Russophilia was just a smokescreen, a virus the collective immunity would try to attack every now and then. On September 20, 1987, Dynamo Kyiv football club lost to Spartak Moscow 0:1 in the Ukrainian capital. The angry hosts joined up with fans of other Ukrainian teams and started a huge brawl in the stadium with the Russian fans, which quickly spilled over into the streets. The Ukrainians attacked lighting fast, the enemy was pushed back to the central railway station and blocked there. They even smashed up their transport: the Kyiv-Moscow train and the bus for the football team’s guests. It took the militsiya (interior ministry troops), who back then weren’t on the side of the people, to break things up. Sure, football matches sometimes devolve into fights amongst fans, but in the USSR only a match between the teams of Kyiv and Moscow could have turned into such an onslaught, with the unconditional surrender of the latter.
Weeding out narratives that have been ingrained in society for decades is a long and painful process. Ukrainians, in general, preferred to avoid conflict and often tried to sit on two chairs at once, even when the chairs were on fire. By early 1991, Lithuania, Estonia, Latvia, Georgia, Moldova, and Armenia had declared their independence or transition to independence. When the all-Union referendum on preserving the USSR was held in March, those counties ignored it. Ukraine took part and voted “yes.”
Ukraine would declare independence later that year. Not because it cast off the shackles of its prolonged occupation, but “In view of the mortal danger surrounding Ukraine in connection with the state coup in the USSR on August 19, 1991…” So, the mortal threat wasn’t the USSR, the Russian Empire or enslavement, but a coup in the metropole. Maybe we wouldn’t have declared independence, but since you did what you did over there, you left us no choice. The first sentence of the Ukrainian declaration of independence contains a reaction to something that happened in Moscow, while the desire of the Ukrainians is laid out in a strange phrase about the “thousand-year tradition of state development” in the subsequent points. Not the “just right to freedom” and the “result of the struggle for independence,” but the right to be independent until Moscow figures things out. And what happened when in Moscow they figured things out?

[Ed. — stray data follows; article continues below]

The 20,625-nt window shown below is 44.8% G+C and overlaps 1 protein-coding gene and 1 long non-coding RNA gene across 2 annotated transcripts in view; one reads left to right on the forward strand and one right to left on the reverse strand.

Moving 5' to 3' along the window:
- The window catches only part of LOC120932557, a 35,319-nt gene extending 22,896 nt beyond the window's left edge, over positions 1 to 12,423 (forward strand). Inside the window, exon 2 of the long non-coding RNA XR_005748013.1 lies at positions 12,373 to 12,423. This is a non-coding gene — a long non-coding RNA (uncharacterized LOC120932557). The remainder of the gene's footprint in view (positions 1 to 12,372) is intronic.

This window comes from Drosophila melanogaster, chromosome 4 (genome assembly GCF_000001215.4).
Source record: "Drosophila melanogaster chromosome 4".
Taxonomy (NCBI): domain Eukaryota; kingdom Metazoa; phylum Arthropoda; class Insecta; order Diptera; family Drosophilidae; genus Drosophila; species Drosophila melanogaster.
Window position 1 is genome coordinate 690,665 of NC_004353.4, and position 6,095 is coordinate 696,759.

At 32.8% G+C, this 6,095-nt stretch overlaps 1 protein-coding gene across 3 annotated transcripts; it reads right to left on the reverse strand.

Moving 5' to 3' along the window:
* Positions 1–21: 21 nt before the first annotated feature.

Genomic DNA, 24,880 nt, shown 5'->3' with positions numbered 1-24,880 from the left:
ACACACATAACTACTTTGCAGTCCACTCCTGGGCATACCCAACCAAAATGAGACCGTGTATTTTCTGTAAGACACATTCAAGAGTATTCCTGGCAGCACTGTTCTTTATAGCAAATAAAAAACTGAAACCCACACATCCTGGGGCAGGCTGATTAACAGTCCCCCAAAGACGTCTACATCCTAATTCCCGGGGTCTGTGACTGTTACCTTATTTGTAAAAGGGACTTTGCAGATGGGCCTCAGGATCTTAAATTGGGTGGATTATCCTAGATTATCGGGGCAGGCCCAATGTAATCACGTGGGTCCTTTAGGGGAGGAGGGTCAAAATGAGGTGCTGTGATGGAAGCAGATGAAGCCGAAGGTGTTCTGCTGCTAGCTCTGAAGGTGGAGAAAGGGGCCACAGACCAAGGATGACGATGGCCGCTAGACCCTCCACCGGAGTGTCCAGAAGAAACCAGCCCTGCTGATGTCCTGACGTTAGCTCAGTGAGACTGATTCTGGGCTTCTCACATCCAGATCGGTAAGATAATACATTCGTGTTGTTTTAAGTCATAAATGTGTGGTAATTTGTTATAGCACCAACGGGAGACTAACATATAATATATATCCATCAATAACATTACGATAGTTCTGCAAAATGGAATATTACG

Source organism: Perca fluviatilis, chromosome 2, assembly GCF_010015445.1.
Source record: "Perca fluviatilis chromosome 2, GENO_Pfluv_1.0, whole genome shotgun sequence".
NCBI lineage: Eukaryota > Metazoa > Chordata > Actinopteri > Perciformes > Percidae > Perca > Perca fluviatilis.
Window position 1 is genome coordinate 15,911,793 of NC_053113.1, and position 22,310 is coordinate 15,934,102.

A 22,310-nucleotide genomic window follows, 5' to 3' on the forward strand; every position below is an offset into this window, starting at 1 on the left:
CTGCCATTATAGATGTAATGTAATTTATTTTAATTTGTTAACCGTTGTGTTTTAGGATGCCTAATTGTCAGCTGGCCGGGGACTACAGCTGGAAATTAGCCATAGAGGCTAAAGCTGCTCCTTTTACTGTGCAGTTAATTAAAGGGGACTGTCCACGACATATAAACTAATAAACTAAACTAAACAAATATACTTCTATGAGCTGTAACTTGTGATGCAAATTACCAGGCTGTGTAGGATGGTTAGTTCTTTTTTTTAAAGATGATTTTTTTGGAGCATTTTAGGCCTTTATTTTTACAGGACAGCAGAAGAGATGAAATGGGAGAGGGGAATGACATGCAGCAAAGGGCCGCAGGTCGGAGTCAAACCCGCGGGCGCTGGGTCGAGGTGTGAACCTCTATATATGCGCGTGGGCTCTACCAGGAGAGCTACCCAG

The history of Ukraine is one of alternating opposing narratives: we’re either armed to the teeth Cossacks instilling fear in the most powerful empires (like the Ottoman Empire in the 16-17th centuries), or simple-minded Gogol-esque fawners before the tsaritsa. Either we beat the pants off one of the strongest football teams in the world (take the 2013 match against France in the World Cup playoffs), or we run around the field confused by Kazakhstan, a team five notches below us in the FIFA rankings. Today we show strength, and tomorrow we forget we ever had any.
For centuries, the dominant narrative explaining Ukraine’s defeats was its unpreparedness, immaturity, and lack of unity. Our elites weren’t as good as others, our people were in the dark and far from national consciousness, and our geopolitical location was such that we stood no chance at all. We don’t know how to unite, we conform too easily, we don’t trust the state. But what if the truth lies much deeper? What if all the reasons we’re used to hearing and giving are just a manifestation of “poor me” syndrome, which we’ve used to protect ourselves from the fact that for centuries Ukrainians didn’t really want to build their own independent state. And not just because of a personal reluctance or objective geopolitical reasons, but because of the serious psychological effects of living next to an abuser-state.